At the end of our last episode, we left you thinking we ran aground. Yeah, we did. Though in all fairness, it was more of a “nudge the bottom” situation. The question was, how did we manage to run aground in 8 feet of water, when we only draft 4?
Turns out we were drafting much more. Unbeknownst to us, the line we had strung under the hull between the midship cleats had slipped off turning our several mile journey from the yard to our first marina. Believing our board was still up (we draft 4’ 2” with it up), we thought we’d just squeak into a slip with 5 feet of depth.
Nope. We hit bottom about ten feet before reaching the dock.
Now what? This turned into quite the drama for our first days on the river. We started with staying overnight at a lock, which you generally aren’t supposed to do — especially without permission; fortunately the lock operator on duty was sympathetic to our situation, as the lock itself was the only area in this part of the river with enough depth for our boat in its current state.
The next morning, we backtracked six miles, first to Crowley’s Yacht Yard to procure some hardware for a new mast plug. The plug needed to bear the weight of the 200 lb. centerboard (via the pennant running from the board up through the partners and to the rope clutch on deck). This was our other problem: The first version of the mast plug we had fabricated didn’t work; we needed to make a new one.
The rigging master at Crowley’s was incredibly helpful, and even gave us a couple blocks for free. We headed back to Skyway where they had dock space for us to start building the new mast plug. We were hoping that with a new plug we’d be able to pull the board up. Alas, no dice… We had to haul out.
Three hundred and seventy-five dollars later, our board was back in its trunk, and our boat was again drafting 4’ 2”. We found out the centerboard had swung forward of 90 degrees, and the pennant had become jammed between the board and the trunk. Once we had the boat out of the water, we were easily able to free the pennant, and winch the board back up.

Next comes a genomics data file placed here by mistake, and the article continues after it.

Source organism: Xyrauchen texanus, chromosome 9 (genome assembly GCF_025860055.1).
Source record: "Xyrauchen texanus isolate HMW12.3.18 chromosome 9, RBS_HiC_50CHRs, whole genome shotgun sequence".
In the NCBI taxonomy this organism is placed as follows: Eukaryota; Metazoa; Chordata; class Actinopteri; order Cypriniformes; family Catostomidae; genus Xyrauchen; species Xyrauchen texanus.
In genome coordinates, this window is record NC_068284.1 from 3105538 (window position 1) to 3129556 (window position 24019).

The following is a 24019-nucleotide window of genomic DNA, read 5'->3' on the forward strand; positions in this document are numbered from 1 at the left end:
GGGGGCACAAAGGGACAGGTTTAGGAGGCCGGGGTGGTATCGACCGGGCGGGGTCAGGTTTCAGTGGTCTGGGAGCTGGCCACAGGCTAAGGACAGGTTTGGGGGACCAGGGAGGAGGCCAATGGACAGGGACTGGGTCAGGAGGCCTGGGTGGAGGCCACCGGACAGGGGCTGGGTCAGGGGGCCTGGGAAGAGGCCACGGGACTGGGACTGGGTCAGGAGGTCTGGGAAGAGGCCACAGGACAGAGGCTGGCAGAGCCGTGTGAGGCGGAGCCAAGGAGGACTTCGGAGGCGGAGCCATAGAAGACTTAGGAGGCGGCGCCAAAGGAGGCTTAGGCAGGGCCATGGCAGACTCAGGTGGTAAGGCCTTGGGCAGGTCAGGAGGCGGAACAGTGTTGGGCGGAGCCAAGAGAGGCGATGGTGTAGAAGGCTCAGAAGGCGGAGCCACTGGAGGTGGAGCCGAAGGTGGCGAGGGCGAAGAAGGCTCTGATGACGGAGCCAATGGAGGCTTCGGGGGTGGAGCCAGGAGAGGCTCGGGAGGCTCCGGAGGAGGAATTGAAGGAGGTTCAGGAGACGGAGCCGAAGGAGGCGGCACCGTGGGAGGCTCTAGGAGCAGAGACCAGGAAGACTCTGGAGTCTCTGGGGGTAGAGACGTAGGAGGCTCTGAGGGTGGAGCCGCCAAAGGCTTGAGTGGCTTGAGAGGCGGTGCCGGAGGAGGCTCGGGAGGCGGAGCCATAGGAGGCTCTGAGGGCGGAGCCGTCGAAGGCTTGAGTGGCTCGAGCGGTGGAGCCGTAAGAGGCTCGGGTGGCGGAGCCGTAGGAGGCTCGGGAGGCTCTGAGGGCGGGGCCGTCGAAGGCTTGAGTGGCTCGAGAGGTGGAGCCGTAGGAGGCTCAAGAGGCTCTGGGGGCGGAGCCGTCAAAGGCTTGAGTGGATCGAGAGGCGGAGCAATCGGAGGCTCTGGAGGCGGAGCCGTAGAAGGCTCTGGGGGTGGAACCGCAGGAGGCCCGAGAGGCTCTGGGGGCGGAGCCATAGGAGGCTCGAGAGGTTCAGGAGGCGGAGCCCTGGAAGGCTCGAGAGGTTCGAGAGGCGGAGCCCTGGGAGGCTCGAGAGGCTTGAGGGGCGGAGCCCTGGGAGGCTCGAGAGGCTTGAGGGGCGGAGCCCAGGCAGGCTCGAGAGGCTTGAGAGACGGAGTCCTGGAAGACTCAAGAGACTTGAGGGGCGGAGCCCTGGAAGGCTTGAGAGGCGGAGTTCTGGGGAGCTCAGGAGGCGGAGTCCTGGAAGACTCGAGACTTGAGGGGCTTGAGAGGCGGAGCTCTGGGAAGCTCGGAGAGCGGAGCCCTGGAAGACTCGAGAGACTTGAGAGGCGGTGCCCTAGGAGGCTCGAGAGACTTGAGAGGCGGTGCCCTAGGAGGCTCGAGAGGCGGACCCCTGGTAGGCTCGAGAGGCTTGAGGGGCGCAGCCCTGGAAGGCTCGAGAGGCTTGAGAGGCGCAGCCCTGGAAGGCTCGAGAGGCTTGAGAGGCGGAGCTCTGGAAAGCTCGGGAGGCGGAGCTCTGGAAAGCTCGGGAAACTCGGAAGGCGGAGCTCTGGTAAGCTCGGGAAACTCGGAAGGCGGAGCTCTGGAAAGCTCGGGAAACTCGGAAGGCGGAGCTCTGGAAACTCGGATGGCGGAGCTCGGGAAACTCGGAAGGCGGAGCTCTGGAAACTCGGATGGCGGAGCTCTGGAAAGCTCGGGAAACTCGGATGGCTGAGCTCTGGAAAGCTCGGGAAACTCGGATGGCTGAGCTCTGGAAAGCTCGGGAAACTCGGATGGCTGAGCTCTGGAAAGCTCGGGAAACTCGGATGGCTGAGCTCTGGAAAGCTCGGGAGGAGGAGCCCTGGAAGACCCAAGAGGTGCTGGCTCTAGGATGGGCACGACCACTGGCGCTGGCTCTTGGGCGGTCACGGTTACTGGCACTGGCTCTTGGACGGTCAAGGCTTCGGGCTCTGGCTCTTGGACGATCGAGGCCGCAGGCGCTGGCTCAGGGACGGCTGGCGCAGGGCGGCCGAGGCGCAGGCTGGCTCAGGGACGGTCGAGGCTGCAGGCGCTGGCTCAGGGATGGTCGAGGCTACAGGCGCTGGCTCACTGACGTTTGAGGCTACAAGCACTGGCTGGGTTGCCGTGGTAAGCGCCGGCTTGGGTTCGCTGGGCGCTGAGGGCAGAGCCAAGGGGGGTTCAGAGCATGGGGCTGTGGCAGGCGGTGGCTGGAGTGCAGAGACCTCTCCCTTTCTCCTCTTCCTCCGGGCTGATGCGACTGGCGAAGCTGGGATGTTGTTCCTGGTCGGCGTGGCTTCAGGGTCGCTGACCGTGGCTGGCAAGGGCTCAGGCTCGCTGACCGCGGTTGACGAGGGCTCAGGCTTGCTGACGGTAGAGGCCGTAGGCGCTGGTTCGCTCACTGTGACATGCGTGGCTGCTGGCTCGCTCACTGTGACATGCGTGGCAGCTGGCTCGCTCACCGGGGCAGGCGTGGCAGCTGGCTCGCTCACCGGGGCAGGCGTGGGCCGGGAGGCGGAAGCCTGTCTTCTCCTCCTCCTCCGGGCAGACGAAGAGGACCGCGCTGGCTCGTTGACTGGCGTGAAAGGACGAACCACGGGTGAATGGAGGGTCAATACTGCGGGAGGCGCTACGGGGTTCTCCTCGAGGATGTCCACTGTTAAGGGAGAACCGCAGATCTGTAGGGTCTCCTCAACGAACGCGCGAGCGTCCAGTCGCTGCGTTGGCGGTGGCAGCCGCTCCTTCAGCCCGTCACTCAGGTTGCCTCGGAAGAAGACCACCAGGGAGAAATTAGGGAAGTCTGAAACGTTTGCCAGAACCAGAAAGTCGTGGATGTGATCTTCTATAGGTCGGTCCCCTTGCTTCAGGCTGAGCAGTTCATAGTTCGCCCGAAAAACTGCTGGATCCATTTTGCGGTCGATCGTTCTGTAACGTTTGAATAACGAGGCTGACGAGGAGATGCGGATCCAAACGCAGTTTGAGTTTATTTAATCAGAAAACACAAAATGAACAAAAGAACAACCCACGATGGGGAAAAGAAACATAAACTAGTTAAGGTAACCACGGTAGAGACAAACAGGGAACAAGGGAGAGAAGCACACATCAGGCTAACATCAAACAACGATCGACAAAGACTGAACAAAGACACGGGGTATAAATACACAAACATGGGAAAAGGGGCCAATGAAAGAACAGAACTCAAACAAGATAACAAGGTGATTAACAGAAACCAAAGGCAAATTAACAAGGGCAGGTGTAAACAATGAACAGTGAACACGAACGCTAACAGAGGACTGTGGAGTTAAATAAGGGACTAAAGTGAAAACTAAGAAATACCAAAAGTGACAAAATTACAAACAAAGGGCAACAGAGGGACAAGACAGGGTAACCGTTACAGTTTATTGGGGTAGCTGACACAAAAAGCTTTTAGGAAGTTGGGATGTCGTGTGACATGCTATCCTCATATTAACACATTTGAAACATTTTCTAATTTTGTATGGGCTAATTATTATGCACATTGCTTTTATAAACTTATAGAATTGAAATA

Hope you enjoy,
Lauren & Kirk
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So we are back at Skyway Yacht Works. Moment of truth right here.
[Kirk] I wonder if we broke the line.
[Lauren] Okay, let’s back up here. How did our boat end up in slings back at the same yard we just left when we were supposed to be on our way down the river? Here we are in our last episode, getting through our first slack on the Calumet river. And then, with only a few feet to go to reach the marina where we planned to spend the night, the boat just stopped. Hey love.
[Lauren] What the heck is happening at the moment?
We’re having our first boat moment. I don’t know, is that what you call it?
[Lauren] Just breaking out a boat moment?
Yeah. Intro to cruising life, here.
We unstuffed our mast yesterday, and our centerboard line runs through the mast. So we read that you have to wrap a liner out on the hull of the boat to hold the centerboard up, which we did, and snugged it up. But we didn’t leave any of the centerboard down, so we started motoring again and the line just slipped off and our centerboard went down.
[Lauren] So last night when we hit bottom, we had an inkling this is what happened. We tried to do some recon to confirm the board was down. It was incredibly murky, and the light we were shining was just reflecting off debris in the water. On our second try, we got wise, putting the light on one side of the boat and the GoPro on the other. Instead of drafting four feet and a few inches, we were drafting almost eight. Before continuing down the river, we had to get the board back up.
[Kirk] This was the mast plug we created to run the centerboard pennant back up to the deck. This piece of crap that didn’t fit was Jerry-rigged, was held together with PBC cement and Life Calk. In a rush to prep the boat for the mast unstuffing, when it came time to finish this thing and try it out, it didn’t work. The plug was too small, and the weight of the centerboard kept popping it out of the partners. Because we had already stayed as long as we could at the yard, we decided to tackle rebuilding the mast plug at our next stop. We thought we’d be fine, but clearly not.